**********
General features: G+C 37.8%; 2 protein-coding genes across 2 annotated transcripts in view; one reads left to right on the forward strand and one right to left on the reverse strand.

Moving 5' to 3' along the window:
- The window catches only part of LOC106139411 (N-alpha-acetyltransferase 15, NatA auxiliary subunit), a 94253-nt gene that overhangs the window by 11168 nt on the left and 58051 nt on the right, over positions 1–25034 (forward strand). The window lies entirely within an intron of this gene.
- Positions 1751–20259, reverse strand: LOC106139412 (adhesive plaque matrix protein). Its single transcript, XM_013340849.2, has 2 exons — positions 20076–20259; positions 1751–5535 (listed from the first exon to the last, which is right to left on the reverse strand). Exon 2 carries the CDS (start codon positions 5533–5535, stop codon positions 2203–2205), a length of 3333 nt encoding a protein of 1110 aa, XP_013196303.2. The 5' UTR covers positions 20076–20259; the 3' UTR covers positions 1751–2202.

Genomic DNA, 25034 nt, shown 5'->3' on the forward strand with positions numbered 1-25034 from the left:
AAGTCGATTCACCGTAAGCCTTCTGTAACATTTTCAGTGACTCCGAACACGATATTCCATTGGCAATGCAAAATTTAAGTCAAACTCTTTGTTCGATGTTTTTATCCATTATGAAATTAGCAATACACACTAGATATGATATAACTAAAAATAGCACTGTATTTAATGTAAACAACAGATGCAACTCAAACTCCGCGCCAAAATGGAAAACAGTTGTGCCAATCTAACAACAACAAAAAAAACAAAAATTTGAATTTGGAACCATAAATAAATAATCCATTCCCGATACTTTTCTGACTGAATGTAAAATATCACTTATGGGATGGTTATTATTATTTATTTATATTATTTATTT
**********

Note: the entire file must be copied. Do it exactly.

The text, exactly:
General features: G+C 37.8%; 2 protein-coding genes across 2 annotated transcripts in view; one reads left to right on the forward strand and one right to left on the reverse strand.

Moving 5' to 3' along the window:
- The window catches only part of LOC106139411 (N-alpha-acetyltransferase 15, NatA auxiliary subunit), a 94253-nt gene that overhangs the window by 11168 nt on the left and 58051 nt on the right, over positions 1–25034 (forward strand). The window lies entirely within an intron of this gene.
- Positions 1751–20259, reverse strand: LOC106139412 (adhesive plaque matrix protein). Its single transcript, XM_013340849.2, has 2 exons — positions 20076–20259; positions 1751–5535 (listed from the first exon to the last, which is right to left on the reverse strand). Exon 2 carries the CDS (start codon positions 5533–5535, stop codon positions 2203–2205), a length of 3333 nt encoding a protein of 1110 aa, XP_013196303.2. The 5' UTR covers positions 20076–20259; the 3' UTR covers positions 1751–2202.

Genomic DNA, 25034 nt, shown 5'->3' on the forward strand with positions numbered 1-25034 from the left:
AAGTCGATTCACCGTAAGCCTTCTGTAACATTTTCAGTGACTCCGAACACGATATTCCATTGGCAATGCAAAATTTAAGTCAAACTCTTTGTTCGATGTTTTTATCCATTATGAAATTAGCAATACACACTAGATATGATATAACTAAAAATAGCACTGTATTTAATGTAAACAACAGATGCAACTCAAACTCCGCGCCAAAATGGAAAACAGTTGTGCCAATCTAACAACAACAAAAAAAACAAAAATTTGAATTTGGAACCATAAATAAATAATCCATTCCCGATACTTTTCTGACTGAATGTAAAATATCACTTATGGGATGGTTATTATTATTTATTTATATTATTTATTT